Forbes.com

Forbes.com

By Martin Zwilling

Entrepreneurs who require funding for their startup have long counted on self-accredited high net worth individuals (“angels”) to fill their needs, after friends and family, and before they qualify for institutional investments (“VCs”). New crowd funding platforms on the Internet, like Kickstarter and IndieGoGo, as well as the Jobs Act of 2012, are expected by many to ramp up regular people’s ability to fund new opportunities and kill the need for angel groups.

I just don’t see it happening any time soon. I just finished a new book, Angel Investing, by a friend and one of the most active angel investors in New York, David S. Rose. David is also the CEO of Gust, which is an online platform for startup financing used by over 50,000 accredited angel investors, 1000 angel groups and venture capital funds, and 250,000 entrepreneurs.

According to Wikipedia, angel investors contribute over $20 billion annually to entrepreneurs in the US, while the latest figures on crowd funding show about $1.6 billion collected in 2012. Of course, both are significant, but according to Rose, angel investing is as poised as crowd funding to take off due to the same online technology, and there is plenty of opportunity for both.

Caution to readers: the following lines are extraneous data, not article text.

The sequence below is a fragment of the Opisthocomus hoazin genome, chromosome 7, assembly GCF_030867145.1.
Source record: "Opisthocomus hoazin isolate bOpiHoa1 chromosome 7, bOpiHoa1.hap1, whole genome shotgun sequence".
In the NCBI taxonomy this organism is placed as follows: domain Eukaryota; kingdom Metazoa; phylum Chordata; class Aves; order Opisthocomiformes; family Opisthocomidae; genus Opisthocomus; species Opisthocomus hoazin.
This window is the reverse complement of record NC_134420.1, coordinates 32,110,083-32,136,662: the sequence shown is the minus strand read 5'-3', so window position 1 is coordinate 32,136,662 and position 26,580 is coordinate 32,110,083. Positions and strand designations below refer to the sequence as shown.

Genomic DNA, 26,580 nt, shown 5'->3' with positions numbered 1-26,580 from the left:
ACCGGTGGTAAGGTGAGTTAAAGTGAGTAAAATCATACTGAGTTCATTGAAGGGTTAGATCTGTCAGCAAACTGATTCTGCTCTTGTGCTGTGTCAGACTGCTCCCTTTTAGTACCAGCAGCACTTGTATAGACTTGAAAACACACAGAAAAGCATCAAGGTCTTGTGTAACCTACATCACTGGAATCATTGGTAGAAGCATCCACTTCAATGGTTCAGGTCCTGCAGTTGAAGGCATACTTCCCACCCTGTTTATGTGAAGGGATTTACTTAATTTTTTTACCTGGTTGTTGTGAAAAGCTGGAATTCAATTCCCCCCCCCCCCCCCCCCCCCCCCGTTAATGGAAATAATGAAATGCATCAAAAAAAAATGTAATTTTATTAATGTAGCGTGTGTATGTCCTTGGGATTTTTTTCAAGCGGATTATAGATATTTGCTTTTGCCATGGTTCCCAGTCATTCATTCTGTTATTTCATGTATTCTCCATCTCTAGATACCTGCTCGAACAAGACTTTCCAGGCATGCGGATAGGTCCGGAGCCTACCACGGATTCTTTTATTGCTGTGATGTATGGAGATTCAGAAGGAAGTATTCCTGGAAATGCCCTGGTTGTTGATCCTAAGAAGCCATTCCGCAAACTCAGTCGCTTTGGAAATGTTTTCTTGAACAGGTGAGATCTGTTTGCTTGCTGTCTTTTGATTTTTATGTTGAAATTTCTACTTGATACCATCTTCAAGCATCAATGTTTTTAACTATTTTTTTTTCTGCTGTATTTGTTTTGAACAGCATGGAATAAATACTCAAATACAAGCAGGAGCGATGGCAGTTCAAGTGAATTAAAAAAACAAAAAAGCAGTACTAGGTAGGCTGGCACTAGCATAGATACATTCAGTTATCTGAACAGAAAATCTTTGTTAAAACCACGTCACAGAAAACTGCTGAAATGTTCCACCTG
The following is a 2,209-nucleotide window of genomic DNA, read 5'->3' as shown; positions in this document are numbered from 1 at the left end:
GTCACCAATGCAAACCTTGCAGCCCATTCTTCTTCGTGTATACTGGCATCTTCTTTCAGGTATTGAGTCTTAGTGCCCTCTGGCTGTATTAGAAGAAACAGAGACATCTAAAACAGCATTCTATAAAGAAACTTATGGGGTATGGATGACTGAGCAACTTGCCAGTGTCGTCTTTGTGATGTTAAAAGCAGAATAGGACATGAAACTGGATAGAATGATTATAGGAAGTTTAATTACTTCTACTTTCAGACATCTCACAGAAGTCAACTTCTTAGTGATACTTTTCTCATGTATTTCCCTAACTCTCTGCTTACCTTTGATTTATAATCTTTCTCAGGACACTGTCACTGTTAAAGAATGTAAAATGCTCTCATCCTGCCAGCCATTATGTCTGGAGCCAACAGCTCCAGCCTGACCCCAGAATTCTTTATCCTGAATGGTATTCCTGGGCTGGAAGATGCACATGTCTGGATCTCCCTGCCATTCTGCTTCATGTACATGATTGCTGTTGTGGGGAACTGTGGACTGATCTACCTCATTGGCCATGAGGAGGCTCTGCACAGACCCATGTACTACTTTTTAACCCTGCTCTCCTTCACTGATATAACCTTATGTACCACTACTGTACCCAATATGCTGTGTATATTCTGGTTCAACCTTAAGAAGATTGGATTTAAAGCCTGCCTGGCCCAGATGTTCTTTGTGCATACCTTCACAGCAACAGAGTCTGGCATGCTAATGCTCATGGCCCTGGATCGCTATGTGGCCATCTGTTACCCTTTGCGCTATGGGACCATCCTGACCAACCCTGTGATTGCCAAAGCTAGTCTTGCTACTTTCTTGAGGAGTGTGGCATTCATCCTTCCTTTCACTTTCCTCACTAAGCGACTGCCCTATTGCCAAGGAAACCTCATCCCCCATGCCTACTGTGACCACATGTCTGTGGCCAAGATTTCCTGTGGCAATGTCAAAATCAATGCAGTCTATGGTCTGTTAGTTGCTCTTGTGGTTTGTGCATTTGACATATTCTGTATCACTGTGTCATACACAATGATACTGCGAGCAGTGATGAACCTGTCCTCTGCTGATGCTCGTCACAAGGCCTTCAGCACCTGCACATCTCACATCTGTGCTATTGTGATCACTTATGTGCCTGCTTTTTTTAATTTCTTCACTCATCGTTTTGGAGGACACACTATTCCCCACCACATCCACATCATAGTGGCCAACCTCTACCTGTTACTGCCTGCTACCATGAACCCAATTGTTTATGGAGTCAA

He does caution both entrepreneurs and investors to skip the hype and recognize the fundamental truths of the startup industry, before joining the crowd, or joining angels:

Most startups fail. Small business statistics have long shown that the failure rate for startups within the first five years is higher than 50%. Running out of money, or not getting funded is often given as the cause, but it’s often more an excuse than a reason. Thus investing in startups should always be approached as a low odds game.

No one know which startups are not going to fail. Even David Rose, who has invested in over 90 startups, and proclaims real success, reminds everyone that there are too many exogenous factors affecting business outcomes for anyone to be able to pick only winners. Professional venture capitalists will tell you the same thing.

Investing in startups is a numbers game. Most startup investors today will tell you to put the same amount of money consistently in at least 20 to 25 companies, if you hope to approach

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